Michael Jordan: Chaos in the Windy City
Of all the titles covered today, this one is perhaps the black sheep. Developed and published by EA exclusively for the Super Nintendo, 1994’s Michael Jordan: Chaos in the Windy City is actually a side-scrolling action title, not an actual sports game. As Jordan, players are tasked with rescuing Jordan’s teammates (who were set to participate in a charity All-Star game) from the clutches of Dr. Max Cranium (no relation to Max Headroom).
Jordan fights against Dr. Cranium and his cronies by using powered basketballs that give him the ability to wield fire or create earthquakes. This game wasn’t much of a hit, and I don’t remember seeing it much as a kid. It did, however, have a cool basketball card.
Mike from deep… deep space that is.
Developed by Sculptured Software and published by Acclaim, 1996’s Space Jam is based off the blockbuster movie of the same name. Jordan and a rag tag team of Looney Tunes characters (known as the Tune Squad) as they attempt to beat the Monstars, an alien team of bruisers who stole their basketball abilities from NBA players. Released for DOS, Playstation, and Sega Saturn, players can chose either the Monstars or Jordan and the Tune Squad for either a two-on-two or 3-on-3 game of basketball. There were minigames (such as a space race and finding the pieces of Jordan’s uniform) as well as multiplayer play.
The main draw of this game was being able to play as Michael Jordan alongside characters such as Bugs Bunny and Daffy Duck, which sounds fun itself. Apparently it was difficult to keep record of any real progress in the console versions of the game because it lacked support for memory cards.
NBA Street Vol. 2
EA’s NBA Street series began in 2001, with the release of NBA Street, a game that combined the superstar talent of the NBA with the trick-style wizardry of street basketball. By using a series of various button presses and directional movements, players can perform a variety of different moves, including head fakes, crossovers, and signature moves like Shaquille O’Neal’s spin move or Julius Erving’s dunk. Jordan appeared in the first two NBA Street titles, but it was his appearance in the second game of the series, NBA Street: Vol. 2, that was one for the ages.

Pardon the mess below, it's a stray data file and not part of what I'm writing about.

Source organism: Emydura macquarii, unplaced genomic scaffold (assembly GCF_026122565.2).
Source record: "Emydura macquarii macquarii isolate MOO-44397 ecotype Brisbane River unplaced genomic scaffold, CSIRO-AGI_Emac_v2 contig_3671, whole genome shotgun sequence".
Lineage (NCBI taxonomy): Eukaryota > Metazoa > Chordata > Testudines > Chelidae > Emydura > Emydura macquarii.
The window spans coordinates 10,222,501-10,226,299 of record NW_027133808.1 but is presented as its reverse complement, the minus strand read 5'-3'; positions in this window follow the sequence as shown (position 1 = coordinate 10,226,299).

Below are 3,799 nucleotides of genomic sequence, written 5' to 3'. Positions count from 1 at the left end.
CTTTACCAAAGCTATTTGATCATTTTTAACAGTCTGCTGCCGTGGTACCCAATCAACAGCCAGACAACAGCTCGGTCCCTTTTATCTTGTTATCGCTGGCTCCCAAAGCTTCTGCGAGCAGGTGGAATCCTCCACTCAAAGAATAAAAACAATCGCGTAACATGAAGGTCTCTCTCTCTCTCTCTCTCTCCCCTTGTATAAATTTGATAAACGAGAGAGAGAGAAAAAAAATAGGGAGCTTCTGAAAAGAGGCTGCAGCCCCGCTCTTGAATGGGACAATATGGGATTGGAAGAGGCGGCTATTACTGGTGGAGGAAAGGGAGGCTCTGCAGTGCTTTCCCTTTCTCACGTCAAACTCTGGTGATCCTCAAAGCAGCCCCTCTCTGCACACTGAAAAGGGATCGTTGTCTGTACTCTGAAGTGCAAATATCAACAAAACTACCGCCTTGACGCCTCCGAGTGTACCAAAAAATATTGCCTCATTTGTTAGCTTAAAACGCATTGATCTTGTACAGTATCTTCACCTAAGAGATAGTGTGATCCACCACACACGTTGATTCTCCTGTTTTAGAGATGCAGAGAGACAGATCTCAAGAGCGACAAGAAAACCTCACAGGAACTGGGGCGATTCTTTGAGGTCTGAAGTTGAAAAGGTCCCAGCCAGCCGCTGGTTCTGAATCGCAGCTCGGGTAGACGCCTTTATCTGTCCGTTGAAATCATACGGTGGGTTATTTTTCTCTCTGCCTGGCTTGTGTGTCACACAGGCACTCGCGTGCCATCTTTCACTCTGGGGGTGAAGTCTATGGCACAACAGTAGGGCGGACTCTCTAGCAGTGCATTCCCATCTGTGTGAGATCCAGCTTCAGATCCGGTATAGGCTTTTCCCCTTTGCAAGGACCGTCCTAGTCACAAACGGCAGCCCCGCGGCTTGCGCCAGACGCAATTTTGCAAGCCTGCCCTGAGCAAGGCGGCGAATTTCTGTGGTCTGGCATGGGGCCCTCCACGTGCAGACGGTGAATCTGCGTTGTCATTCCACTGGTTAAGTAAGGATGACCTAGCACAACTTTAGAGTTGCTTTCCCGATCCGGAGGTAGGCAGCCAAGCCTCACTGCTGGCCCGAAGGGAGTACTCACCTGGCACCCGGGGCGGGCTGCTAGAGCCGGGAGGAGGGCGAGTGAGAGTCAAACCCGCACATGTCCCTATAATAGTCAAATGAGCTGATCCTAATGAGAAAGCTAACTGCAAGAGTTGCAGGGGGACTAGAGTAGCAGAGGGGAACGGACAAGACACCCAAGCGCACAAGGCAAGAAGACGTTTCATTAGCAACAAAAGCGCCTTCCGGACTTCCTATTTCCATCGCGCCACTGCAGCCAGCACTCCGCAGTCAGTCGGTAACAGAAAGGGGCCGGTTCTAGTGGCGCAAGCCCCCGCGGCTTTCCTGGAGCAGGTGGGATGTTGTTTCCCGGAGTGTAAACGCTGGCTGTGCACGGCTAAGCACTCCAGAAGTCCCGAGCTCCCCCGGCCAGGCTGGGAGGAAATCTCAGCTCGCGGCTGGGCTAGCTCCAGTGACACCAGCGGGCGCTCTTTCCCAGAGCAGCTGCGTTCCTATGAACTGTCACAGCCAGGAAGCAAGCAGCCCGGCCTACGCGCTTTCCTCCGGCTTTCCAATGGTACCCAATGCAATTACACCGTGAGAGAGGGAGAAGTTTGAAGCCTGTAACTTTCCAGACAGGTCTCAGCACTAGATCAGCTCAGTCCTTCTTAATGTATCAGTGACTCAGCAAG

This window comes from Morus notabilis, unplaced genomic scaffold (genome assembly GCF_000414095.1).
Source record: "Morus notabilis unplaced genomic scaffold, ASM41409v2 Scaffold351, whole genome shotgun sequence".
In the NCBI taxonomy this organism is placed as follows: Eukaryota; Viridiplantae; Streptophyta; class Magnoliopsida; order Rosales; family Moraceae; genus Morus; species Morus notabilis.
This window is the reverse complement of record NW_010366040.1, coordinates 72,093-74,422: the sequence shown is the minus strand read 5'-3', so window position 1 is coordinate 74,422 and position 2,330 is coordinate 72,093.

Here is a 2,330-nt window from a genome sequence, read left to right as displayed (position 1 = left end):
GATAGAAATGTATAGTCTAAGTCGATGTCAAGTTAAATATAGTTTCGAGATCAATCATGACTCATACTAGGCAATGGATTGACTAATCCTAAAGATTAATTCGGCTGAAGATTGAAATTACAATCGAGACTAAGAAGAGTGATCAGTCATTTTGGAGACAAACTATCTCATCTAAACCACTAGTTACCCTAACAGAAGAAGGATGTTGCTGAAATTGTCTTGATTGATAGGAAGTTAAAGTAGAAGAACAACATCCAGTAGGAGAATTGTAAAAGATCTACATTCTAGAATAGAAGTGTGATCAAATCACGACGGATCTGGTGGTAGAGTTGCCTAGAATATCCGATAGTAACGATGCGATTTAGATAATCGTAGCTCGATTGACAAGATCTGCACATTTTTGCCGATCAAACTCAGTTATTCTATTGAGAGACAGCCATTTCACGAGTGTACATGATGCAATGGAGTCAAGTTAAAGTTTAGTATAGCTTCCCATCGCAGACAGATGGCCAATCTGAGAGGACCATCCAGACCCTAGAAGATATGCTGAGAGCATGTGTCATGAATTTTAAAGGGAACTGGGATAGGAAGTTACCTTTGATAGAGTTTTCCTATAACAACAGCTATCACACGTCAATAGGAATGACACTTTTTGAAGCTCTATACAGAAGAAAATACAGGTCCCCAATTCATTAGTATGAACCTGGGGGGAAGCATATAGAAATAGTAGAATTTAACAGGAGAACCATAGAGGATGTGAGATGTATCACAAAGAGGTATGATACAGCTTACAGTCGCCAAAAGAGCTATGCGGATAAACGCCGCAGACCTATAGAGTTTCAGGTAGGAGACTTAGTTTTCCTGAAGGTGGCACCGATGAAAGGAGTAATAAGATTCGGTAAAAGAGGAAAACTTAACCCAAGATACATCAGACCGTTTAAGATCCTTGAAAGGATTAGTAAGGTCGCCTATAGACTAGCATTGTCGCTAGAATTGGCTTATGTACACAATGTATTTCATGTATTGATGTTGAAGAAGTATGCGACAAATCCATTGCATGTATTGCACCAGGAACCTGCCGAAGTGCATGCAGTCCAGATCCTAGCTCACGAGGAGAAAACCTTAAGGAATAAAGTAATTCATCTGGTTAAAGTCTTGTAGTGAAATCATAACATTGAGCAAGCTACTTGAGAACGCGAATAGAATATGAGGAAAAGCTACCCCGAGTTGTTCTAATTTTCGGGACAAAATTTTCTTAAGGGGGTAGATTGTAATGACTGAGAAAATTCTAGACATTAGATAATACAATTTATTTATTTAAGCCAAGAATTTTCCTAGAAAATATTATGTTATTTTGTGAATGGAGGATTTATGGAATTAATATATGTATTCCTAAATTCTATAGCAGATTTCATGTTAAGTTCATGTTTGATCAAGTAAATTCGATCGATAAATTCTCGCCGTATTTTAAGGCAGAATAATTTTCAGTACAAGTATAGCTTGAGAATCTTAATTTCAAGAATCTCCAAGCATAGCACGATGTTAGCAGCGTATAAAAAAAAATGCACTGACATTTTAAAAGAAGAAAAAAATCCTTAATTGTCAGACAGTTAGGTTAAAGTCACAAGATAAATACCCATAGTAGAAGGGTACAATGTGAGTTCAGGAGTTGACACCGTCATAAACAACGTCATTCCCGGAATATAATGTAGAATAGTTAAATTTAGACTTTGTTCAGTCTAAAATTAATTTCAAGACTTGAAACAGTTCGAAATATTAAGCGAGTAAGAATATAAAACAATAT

Released in 2003 for the Gamecube, Xbox, and Playstation 2, NBA Street Vol.2 features three different incarnations of Michael Jordan: two from the Bulls (1985 and 1996 seasons) and his final season with the Washington Wizards. All three versions of Jordan could be placed on a single team, which was as fun as long you weren’t the one guarding it.
Sometimes a shrug says what words can only hope to.
Of all the games covered, this one is least retro, having been released in 2010. Developed by Visual Concepts and published by 2K Sports, NBA 2K11 was released on all major video game home and portable consoles of the time, including older systems such as the Playstation 2. A basketball simulator, 2K11 contains all of the NBA teams and players of the time, as wells as some classic teams like the Detroit Pistons’ “Bad Boy” squad. But the highlight of the game was the career of its cover athlete: Michael Jordan.
NBA 2K11 features two modes based on Jordan’s career: “Jordan Challenges” and “MJ: Creating a Legend”. The Jordan Challenges recreate ten hallmark moments from Jordan’s career–from his 69 point game to “Flu game” against the Utah Jazz– tasking the player to put up the same stats Jordan did in those games. In “MJ: Creating a Legend”, the player guides Jordan throughout his career (from rookie to retiree) on any team of his or her choice.
In addition to those two modes, players are able to collect Air Jordan sneakers with the “My Jordans” feature. Jordans can be earned after achieving certain accomplishments, and each pair have their own special attributes.
Thanks for the memories, MJ! Until next time.
Peace & Pixels